Most high school students resort to cheating

May 12th, 2010 - 4:26 pm ICT by IANS  

Washington, May 12 (IANS) Most high-school students admitted cheating during tests and, in some cases, considered it normal.
The study by the University of Nebraska-Lincoln (UNL) gauged both the prevalence and perceptions of cheating among high-school students.

It found that the practice is widespread and many students carry misperceptions about academic dishonesty, and also identified patterns among students that may help teachers stop it.

“Students generally understand what constitutes cheating, but they do it anyway,” said Kenneth Kiewra, professor of educational psychology at UNL and one of the study’s authors.

“They cheat on tests, homework assignments and when writing reports. In some cases, though, students simply don’t grasp that some dishonest acts are cheating,” said Kiewra.

Researchers assembled the data from an anonymous survey of 100 members of the junior class of a large midwestern high school.

Students were asked to share their beliefs and experiences with cheating as it pertained to tests, homework and report writing.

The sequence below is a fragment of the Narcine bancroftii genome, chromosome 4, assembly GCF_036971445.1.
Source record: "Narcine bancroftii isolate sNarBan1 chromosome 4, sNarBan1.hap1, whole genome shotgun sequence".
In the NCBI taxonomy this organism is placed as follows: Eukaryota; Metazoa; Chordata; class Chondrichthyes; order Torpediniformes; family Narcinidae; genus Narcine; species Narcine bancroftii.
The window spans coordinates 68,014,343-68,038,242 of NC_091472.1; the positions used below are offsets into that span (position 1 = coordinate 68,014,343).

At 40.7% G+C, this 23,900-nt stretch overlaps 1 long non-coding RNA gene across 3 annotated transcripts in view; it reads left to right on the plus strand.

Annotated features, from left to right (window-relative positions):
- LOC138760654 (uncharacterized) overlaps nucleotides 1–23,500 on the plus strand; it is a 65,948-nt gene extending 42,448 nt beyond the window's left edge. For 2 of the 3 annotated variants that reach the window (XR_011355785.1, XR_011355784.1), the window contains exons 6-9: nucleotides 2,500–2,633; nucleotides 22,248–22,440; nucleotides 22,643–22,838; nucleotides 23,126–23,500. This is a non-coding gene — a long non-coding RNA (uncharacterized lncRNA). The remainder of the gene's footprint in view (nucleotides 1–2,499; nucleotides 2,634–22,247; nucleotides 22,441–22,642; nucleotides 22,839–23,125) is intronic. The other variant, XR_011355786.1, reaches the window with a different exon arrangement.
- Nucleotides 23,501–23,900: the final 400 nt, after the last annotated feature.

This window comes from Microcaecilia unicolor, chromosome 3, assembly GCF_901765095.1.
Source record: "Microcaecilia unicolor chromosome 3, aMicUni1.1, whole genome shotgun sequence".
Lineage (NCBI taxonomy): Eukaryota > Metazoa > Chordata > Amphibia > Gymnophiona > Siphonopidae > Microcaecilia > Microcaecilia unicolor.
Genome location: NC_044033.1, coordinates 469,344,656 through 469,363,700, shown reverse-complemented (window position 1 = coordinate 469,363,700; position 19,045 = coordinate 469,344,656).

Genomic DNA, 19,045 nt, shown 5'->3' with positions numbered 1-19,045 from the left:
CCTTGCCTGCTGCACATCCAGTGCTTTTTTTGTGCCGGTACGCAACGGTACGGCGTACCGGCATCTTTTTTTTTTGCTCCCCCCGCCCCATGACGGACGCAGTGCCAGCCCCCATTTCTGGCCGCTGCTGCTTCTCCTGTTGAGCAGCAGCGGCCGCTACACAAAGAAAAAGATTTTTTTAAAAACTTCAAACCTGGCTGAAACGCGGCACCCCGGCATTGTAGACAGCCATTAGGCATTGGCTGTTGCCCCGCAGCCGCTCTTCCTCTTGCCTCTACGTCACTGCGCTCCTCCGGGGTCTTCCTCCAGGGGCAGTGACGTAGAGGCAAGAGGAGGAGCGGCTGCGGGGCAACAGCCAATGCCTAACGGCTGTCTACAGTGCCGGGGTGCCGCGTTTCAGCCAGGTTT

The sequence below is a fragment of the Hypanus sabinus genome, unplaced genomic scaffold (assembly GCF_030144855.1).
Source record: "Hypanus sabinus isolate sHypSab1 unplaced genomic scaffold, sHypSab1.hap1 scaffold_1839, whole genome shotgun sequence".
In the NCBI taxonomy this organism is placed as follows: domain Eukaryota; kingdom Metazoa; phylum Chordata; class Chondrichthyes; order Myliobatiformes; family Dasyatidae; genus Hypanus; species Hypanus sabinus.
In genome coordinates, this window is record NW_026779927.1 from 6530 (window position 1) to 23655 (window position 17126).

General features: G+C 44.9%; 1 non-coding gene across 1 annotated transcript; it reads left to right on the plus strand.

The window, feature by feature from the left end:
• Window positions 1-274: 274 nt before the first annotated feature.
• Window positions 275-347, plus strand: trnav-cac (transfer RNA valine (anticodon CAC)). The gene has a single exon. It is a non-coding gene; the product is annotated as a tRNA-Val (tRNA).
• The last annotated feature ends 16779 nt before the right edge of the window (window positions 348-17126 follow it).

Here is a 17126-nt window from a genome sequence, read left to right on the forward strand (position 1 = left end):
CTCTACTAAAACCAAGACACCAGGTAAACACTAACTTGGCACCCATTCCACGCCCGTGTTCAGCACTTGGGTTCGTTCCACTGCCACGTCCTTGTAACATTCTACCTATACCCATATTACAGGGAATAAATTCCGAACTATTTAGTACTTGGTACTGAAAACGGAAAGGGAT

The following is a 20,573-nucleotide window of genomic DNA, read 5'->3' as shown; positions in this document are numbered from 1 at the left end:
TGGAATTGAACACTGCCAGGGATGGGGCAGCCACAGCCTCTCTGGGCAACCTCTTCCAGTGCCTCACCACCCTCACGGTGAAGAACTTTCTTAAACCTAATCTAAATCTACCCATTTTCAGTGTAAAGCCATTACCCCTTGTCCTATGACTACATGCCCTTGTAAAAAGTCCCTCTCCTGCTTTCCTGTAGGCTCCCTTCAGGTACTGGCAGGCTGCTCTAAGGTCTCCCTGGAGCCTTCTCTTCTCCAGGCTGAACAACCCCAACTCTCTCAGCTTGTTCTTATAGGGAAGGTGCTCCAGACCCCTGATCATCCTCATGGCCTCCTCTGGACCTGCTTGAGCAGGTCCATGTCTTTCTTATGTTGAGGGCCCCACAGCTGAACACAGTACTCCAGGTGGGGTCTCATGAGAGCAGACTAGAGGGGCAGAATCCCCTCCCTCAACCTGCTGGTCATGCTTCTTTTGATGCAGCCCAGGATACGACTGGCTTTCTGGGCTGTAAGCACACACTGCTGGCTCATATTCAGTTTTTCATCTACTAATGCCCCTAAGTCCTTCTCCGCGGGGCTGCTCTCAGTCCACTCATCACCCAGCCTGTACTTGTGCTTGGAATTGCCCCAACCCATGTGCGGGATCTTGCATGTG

The results suggested that in some ways, students had clear views of what constituted cheating - not that it stopped them from doing it.

For example, 89 percent said glancing at someone else’s answers during a test was cheating, but 87 percent said they’d done that at least once.

Also, 94 percent said providing answers to someone during a test was cheating, but 74 percent admitted to doing it.

Other behaviours weren’t as cut-and-dried in the minds of students. Surprisingly, only 47 percent said that providing test questions to a fellow student, who had yet to take a test, was academically dishonest, and nearly seven out of 10 admitted to doing so.

“The results suggest that students’ attitudes are tied to effort. Cheating that still required students to put forth some effort was viewed as less dishonest than cheating that required little effort,” Kiewra said.

For example, divulging test answers was likely perceived more dishonestly (84 percent) than divulging test questions (47 percent) because receiving test questions still requires some effort to uncover the answer, he said, according to a UNL release.

In general, attitudes on what constitutes cheating when it comes to homework and reports were less pronounced than in the case of cheating during tests.

The study appears in the current edition of Mid-Western Educational Researcher.

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